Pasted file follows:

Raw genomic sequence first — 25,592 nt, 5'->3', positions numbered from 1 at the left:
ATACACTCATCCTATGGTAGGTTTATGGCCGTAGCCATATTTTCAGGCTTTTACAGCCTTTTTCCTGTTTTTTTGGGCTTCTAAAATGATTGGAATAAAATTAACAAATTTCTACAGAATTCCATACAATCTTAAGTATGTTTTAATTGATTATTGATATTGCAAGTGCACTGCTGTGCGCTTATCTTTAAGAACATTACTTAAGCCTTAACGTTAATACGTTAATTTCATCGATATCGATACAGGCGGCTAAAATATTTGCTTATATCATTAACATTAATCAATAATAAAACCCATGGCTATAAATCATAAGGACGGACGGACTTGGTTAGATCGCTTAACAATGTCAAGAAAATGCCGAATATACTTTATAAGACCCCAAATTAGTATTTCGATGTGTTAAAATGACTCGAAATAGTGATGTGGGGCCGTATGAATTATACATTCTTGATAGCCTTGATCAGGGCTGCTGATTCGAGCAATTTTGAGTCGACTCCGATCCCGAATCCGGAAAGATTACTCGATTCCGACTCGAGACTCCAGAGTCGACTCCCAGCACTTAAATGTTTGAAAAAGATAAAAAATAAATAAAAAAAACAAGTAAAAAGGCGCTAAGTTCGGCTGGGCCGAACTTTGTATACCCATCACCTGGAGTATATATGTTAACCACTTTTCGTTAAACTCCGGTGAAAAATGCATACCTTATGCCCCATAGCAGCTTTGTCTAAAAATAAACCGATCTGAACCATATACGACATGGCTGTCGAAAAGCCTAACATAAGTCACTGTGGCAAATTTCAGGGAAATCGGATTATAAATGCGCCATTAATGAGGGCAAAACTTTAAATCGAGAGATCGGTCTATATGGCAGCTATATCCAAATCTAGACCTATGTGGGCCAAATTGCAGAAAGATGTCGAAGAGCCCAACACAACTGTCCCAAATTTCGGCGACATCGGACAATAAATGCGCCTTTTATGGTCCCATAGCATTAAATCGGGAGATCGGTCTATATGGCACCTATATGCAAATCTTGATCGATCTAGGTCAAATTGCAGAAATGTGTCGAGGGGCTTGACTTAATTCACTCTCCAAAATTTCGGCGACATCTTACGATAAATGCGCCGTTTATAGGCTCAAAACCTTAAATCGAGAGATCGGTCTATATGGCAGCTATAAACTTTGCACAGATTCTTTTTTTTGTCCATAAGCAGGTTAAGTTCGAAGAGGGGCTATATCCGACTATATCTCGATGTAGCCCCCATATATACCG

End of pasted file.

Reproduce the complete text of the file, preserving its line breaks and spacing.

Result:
Raw genomic sequence first — 25,592 nt, 5'->3', positions numbered from 1 at the left:
ATACACTCATCCTATGGTAGGTTTATGGCCGTAGCCATATTTTCAGGCTTTTACAGCCTTTTTCCTGTTTTTTTGGGCTTCTAAAATGATTGGAATAAAATTAACAAATTTCTACAGAATTCCATACAATCTTAAGTATGTTTTAATTGATTATTGATATTGCAAGTGCACTGCTGTGCGCTTATCTTTAAGAACATTACTTAAGCCTTAACGTTAATACGTTAATTTCATCGATATCGATACAGGCGGCTAAAATATTTGCTTATATCATTAACATTAATCAATAATAAAACCCATGGCTATAAATCATAAGGACGGACGGACTTGGTTAGATCGCTTAACAATGTCAAGAAAATGCCGAATATACTTTATAAGACCCCAAATTAGTATTTCGATGTGTTAAAATGACTCGAAATAGTGATGTGGGGCCGTATGAATTATACATTCTTGATAGCCTTGATCAGGGCTGCTGATTCGAGCAATTTTGAGTCGACTCCGATCCCGAATCCGGAAAGATTACTCGATTCCGACTCGAGACTCCAGAGTCGACTCCCAGCACTTAAATGTTTGAAAAAGATAAAAAATAAATAAAAAAAACAAGTAAAAAGGCGCTAAGTTCGGCTGGGCCGAACTTTGTATACCCATCACCTGGAGTATATATGTTAACCACTTTTCGTTAAACTCCGGTGAAAAATGCATACCTTATGCCCCATAGCAGCTTTGTCTAAAAATAAACCGATCTGAACCATATACGACATGGCTGTCGAAAAGCCTAACATAAGTCACTGTGGCAAATTTCAGGGAAATCGGATTATAAATGCGCCATTAATGAGGGCAAAACTTTAAATCGAGAGATCGGTCTATATGGCAGCTATATCCAAATCTAGACCTATGTGGGCCAAATTGCAGAAAGATGTCGAAGAGCCCAACACAACTGTCCCAAATTTCGGCGACATCGGACAATAAATGCGCCTTTTATGGTCCCATAGCATTAAATCGGGAGATCGGTCTATATGGCACCTATATGCAAATCTTGATCGATCTAGGTCAAATTGCAGAAATGTGTCGAGGGGCTTGACTTAATTCACTCTCCAAAATTTCGGCGACATCTTACGATAAATGCGCCGTTTATAGGCTCAAAACCTTAAATCGAGAGATCGGTCTATATGGCAGCTATAAACTTTGCACAGATTCTTTTTTTTGTCCATAAGCAGGTTAAGTTCGAAGAGGGGCTATATCCGACTATATCTCGATGTAGCCCCCATATATACCG